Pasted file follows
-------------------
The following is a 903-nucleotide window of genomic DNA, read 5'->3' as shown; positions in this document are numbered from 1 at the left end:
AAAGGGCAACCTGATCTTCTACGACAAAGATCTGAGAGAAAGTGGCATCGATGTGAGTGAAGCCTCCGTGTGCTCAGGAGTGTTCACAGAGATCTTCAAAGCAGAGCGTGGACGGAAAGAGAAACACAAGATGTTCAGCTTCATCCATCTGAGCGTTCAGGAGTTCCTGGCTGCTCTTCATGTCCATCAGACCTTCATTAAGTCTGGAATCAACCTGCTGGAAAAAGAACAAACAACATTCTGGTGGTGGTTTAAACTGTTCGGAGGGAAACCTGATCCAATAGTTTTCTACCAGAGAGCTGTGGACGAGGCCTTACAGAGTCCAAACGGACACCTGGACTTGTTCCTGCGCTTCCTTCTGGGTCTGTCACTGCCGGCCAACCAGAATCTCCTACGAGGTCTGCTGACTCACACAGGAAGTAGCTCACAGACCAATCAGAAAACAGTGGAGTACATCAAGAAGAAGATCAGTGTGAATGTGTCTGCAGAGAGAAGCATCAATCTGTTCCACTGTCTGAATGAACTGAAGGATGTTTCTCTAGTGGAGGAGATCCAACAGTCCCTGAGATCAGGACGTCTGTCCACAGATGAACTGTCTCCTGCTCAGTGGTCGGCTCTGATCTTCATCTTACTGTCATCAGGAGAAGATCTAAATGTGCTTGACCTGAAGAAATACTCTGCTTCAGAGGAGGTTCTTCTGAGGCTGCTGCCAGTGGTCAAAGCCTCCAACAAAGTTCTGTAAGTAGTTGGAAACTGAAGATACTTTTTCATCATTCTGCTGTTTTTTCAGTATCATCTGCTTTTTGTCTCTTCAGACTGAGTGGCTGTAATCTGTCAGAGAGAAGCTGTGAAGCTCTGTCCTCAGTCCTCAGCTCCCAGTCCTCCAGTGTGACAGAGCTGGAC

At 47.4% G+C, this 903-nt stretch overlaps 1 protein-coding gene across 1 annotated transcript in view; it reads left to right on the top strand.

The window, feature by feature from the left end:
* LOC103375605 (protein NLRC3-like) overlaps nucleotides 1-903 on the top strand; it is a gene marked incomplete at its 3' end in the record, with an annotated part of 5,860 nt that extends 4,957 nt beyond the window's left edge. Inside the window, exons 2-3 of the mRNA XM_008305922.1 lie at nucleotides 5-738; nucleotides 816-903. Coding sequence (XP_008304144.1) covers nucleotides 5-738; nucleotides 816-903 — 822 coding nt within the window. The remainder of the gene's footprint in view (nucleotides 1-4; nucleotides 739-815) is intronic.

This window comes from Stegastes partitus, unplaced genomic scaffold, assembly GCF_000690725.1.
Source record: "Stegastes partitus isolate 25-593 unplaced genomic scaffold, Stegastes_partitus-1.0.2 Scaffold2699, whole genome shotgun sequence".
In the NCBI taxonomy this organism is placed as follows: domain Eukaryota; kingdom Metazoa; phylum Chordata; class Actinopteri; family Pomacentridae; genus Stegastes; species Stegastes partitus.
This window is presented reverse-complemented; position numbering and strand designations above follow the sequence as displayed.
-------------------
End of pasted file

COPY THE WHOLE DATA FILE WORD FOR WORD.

The following is a 903-nucleotide window of genomic DNA, read 5'->3' as shown; positions in this document are numbered from 1 at the left end:
AAAGGGCAACCTGATCTTCTACGACAAAGATCTGAGAGAAAGTGGCATCGATGTGAGTGAAGCCTCCGTGTGCTCAGGAGTGTTCACAGAGATCTTCAAAGCAGAGCGTGGACGGAAAGAGAAACACAAGATGTTCAGCTTCATCCATCTGAGCGTTCAGGAGTTCCTGGCTGCTCTTCATGTCCATCAGACCTTCATTAAGTCTGGAATCAACCTGCTGGAAAAAGAACAAACAACATTCTGGTGGTGGTTTAAACTGTTCGGAGGGAAACCTGATCCAATAGTTTTCTACCAGAGAGCTGTGGACGAGGCCTTACAGAGTCCAAACGGACACCTGGACTTGTTCCTGCGCTTCCTTCTGGGTCTGTCACTGCCGGCCAACCAGAATCTCCTACGAGGTCTGCTGACTCACACAGGAAGTAGCTCACAGACCAATCAGAAAACAGTGGAGTACATCAAGAAGAAGATCAGTGTGAATGTGTCTGCAGAGAGAAGCATCAATCTGTTCCACTGTCTGAATGAACTGAAGGATGTTTCTCTAGTGGAGGAGATCCAACAGTCCCTGAGATCAGGACGTCTGTCCACAGATGAACTGTCTCCTGCTCAGTGGTCGGCTCTGATCTTCATCTTACTGTCATCAGGAGAAGATCTAAATGTGCTTGACCTGAAGAAATACTCTGCTTCAGAGGAGGTTCTTCTGAGGCTGCTGCCAGTGGTCAAAGCCTCCAACAAAGTTCTGTAAGTAGTTGGAAACTGAAGATACTTTTTCATCATTCTGCTGTTTTTTCAGTATCATCTGCTTTTTGTCTCTTCAGACTGAGTGGCTGTAATCTGTCAGAGAGAAGCTGTGAAGCTCTGTCCTCAGTCCTCAGCTCCCAGTCCTCCAGTGTGACAGAGCTGGAC

At 47.4% G+C, this 903-nt stretch overlaps 1 protein-coding gene across 1 annotated transcript in view; it reads left to right on the top strand.

The window, feature by feature from the left end:
* LOC103375605 (protein NLRC3-like) overlaps nucleotides 1-903 on the top strand; it is a gene marked incomplete at its 3' end in the record, with an annotated part of 5,860 nt that extends 4,957 nt beyond the window's left edge. Inside the window, exons 2-3 of the mRNA XM_008305922.1 lie at nucleotides 5-738; nucleotides 816-903. Coding sequence (XP_008304144.1) covers nucleotides 5-738; nucleotides 816-903 — 822 coding nt within the window. The remainder of the gene's footprint in view (nucleotides 1-4; nucleotides 739-815) is intronic.

This window comes from Stegastes partitus, unplaced genomic scaffold, assembly GCF_000690725.1.
Source record: "Stegastes partitus isolate 25-593 unplaced genomic scaffold, Stegastes_partitus-1.0.2 Scaffold2699, whole genome shotgun sequence".
In the NCBI taxonomy this organism is placed as follows: domain Eukaryota; kingdom Metazoa; phylum Chordata; class Actinopteri; family Pomacentridae; genus Stegastes; species Stegastes partitus.
This window is presented reverse-complemented; position numbering and strand designations above follow the sequence as displayed.